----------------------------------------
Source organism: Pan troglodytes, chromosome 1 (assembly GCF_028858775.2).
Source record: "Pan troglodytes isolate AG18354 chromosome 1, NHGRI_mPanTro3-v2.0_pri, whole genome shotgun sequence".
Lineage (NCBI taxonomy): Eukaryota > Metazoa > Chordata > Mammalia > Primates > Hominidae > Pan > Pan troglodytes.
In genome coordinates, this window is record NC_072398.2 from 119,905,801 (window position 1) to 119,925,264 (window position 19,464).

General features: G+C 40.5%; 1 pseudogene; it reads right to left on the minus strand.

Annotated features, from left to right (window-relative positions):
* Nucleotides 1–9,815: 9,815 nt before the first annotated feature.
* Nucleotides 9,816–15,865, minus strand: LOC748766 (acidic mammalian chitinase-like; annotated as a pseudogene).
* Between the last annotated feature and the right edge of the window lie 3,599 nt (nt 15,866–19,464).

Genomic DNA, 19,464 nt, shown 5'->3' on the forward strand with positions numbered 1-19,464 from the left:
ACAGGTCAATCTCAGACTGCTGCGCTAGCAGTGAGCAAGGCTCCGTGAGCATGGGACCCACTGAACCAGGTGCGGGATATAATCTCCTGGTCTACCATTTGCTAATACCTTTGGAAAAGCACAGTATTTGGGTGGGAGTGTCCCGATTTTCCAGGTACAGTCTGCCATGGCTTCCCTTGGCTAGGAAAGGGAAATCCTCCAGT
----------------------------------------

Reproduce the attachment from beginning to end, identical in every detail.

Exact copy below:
Source organism: Pan troglodytes, chromosome 1 (assembly GCF_028858775.2).
Source record: "Pan troglodytes isolate AG18354 chromosome 1, NHGRI_mPanTro3-v2.0_pri, whole genome shotgun sequence".
Lineage (NCBI taxonomy): Eukaryota > Metazoa > Chordata > Mammalia > Primates > Hominidae > Pan > Pan troglodytes.
In genome coordinates, this window is record NC_072398.2 from 119,905,801 (window position 1) to 119,925,264 (window position 19,464).

General features: G+C 40.5%; 1 pseudogene; it reads right to left on the minus strand.

Annotated features, from left to right (window-relative positions):
* Nucleotides 1–9,815: 9,815 nt before the first annotated feature.
* Nucleotides 9,816–15,865, minus strand: LOC748766 (acidic mammalian chitinase-like; annotated as a pseudogene).
* Between the last annotated feature and the right edge of the window lie 3,599 nt (nt 15,866–19,464).

Genomic DNA, 19,464 nt, shown 5'->3' on the forward strand with positions numbered 1-19,464 from the left:
ACAGGTCAATCTCAGACTGCTGCGCTAGCAGTGAGCAAGGCTCCGTGAGCATGGGACCCACTGAACCAGGTGCGGGATATAATCTCCTGGTCTACCATTTGCTAATACCTTTGGAAAAGCACAGTATTTGGGTGGGAGTGTCCCGATTTTCCAGGTACAGTCTGCCATGGCTTCCCTTGGCTAGGAAAGGGAAATCCTCCAGT